May 8, Shelburne Falls, MA: Speaking on Business For a Better World at a TEDx salon! Who-hoo! Speaking at a TED event has been on my to-do list for years. If you’re in Western Mass, please come. McCusker’s market, 7 to 9 p.m. Contact: stacy at

May 6, Tech SandBox, Hopkinton, MA, near the I-495 interchange off the Mass Pike: The brilliant entrepreneur and networker Ken McArthur, bestselling author of The Impact Factor and a really nice guy, is doing a one-day Boston-area intensive with a bunch of other very smart marketers. I’ve traveled as far as Florida to and one of his events, and I don’t remember him doing one north of NYC before. I’ll be attending, and though I’m not formally a presenter, if past experience is a guide, I’m likely to have some role as a resource.
Also, if past is a guide, he will put together an awesome group of people who have a lot of knowledge to share. I expect to take lots of notes :-). Let’s put out a great New England welcome for him. $497 Early Bird price.

May 10, Hartford, CT: I will once again be presenting at CAPA University, a one-day book publishing program in Hartford. More info: gaffney AT

May 16-18, Hadley, MA: Marketing Green in the Wider World: 3-Day Intensive.
Another Recommended Book—An Edible History of Humanity

An Edible History of Humanity, by Tom Standage (Walker & Co., 2009)

Standage argues convincingly that most of the major changes and many key events throughout (and preceding) history are about food. It’s a fascinating and well-written book,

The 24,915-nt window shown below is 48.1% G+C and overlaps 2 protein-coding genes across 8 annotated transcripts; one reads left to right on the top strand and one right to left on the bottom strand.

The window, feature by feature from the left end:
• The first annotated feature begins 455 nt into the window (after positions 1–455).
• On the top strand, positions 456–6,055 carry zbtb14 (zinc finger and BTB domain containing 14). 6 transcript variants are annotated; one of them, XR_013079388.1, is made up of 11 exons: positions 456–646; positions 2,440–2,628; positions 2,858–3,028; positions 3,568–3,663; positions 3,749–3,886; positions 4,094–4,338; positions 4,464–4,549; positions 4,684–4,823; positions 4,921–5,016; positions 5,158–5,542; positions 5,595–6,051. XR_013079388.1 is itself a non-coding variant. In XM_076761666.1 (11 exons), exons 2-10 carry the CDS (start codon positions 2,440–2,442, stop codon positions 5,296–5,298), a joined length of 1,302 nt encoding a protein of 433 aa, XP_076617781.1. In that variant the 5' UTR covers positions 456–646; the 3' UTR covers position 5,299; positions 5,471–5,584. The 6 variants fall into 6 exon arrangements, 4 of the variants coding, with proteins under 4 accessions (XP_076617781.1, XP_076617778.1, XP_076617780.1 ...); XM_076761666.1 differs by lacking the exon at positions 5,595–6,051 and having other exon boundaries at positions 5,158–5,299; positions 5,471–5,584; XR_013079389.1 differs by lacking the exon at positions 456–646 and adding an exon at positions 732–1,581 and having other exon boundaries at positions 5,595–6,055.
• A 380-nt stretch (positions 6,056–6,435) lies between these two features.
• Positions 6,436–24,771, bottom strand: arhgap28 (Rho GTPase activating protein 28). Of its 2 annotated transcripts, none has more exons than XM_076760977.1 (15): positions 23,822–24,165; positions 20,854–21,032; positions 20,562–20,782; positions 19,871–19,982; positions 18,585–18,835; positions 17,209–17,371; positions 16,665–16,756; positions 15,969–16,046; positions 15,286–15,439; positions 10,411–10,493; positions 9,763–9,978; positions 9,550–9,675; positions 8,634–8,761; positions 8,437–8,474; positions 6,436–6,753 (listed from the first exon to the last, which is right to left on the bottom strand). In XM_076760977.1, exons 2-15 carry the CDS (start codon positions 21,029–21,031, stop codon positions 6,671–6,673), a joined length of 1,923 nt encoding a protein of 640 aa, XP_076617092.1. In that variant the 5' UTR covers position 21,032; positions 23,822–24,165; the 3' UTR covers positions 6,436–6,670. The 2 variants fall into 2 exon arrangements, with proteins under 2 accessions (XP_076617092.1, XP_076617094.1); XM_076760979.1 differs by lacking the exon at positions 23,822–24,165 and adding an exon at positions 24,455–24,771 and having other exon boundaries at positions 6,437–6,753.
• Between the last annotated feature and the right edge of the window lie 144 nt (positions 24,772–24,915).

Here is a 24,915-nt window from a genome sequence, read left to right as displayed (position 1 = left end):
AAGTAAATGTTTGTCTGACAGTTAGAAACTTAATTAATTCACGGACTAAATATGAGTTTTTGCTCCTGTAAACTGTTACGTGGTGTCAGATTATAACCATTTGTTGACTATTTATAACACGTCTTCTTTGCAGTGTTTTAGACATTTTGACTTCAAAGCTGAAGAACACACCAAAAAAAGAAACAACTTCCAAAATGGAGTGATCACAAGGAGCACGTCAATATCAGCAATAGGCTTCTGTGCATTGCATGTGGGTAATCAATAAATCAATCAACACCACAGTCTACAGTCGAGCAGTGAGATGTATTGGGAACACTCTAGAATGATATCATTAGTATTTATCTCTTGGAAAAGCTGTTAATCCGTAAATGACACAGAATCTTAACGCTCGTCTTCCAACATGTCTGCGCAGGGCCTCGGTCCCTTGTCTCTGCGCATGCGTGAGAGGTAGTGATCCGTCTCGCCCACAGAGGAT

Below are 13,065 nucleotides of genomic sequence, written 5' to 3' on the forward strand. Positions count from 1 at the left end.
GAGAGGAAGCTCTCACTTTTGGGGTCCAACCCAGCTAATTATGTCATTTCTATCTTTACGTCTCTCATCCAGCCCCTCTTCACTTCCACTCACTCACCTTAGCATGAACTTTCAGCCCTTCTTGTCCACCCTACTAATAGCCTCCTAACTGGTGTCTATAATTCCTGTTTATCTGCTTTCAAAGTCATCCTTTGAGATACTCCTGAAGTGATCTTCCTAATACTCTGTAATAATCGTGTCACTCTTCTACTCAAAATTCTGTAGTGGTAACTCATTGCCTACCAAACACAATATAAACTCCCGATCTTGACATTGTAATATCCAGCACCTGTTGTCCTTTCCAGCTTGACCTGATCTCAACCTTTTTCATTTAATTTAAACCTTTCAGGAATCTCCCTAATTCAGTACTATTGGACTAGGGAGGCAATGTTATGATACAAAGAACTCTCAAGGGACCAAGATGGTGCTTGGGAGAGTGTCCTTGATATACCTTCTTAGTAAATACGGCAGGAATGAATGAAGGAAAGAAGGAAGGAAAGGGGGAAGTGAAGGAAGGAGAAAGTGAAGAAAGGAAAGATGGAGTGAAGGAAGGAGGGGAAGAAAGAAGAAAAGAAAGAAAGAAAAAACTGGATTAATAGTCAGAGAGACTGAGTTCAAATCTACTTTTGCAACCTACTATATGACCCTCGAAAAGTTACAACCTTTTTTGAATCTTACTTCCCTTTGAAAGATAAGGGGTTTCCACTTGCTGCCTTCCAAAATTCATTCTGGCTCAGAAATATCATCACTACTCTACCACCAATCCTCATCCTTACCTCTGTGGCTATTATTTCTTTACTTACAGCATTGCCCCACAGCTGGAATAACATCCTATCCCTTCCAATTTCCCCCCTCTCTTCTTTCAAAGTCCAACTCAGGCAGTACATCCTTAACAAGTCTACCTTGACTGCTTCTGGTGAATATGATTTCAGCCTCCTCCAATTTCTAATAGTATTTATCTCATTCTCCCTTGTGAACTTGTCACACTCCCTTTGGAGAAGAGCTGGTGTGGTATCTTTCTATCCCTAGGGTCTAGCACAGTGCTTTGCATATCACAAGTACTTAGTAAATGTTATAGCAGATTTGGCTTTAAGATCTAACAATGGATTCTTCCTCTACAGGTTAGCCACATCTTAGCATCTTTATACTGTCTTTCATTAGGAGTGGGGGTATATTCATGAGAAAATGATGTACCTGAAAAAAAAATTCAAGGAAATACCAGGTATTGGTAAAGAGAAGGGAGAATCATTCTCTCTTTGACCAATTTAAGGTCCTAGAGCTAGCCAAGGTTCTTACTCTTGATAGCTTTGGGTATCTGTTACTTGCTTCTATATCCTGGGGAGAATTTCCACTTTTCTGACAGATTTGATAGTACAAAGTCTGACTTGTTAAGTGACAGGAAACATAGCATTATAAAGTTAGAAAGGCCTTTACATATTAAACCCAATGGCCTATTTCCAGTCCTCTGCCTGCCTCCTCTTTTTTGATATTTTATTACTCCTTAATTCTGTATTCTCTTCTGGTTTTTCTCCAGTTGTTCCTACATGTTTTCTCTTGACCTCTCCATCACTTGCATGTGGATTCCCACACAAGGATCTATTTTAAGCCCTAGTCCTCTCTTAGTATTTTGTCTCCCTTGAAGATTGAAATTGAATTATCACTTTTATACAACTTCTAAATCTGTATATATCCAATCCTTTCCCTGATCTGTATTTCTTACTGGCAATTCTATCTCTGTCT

I was particularly drawn to it right now, as I’m launching Business For a Better World—with the idea that most of our current biggest social problems are resource-related.

He starts the history some 10,000 years ago, when humans began to domesticate crops and move from hunter-gatherer to agricultural societies. He notes that very early, people started selecting for grains that were more appealing, even if they were less resilient. 

Agriculture began the process of allowing people to develop skills beyond feeding themselves and their families—because, as agricultural surpluses began to accumulate at least as early as 3200 BC, not everybody had to be involved in food production. Thus, Bronze Age toolmaking, crafts, and eventually, industries. With irrigation, these trends increased and spread around the world. 

And this led to a move away from the egalitarian hunter-gatherer ways to stratified societies of professionals, laborers, and of course, a ruling elite. 

Standage offers a new, food-related view of so much of what we take for granted. And he draws a fascinating parallel between the amount of democracy (including a free press)—and food security. Authoritarian regimes tend to have a lot more problems feeding their populace.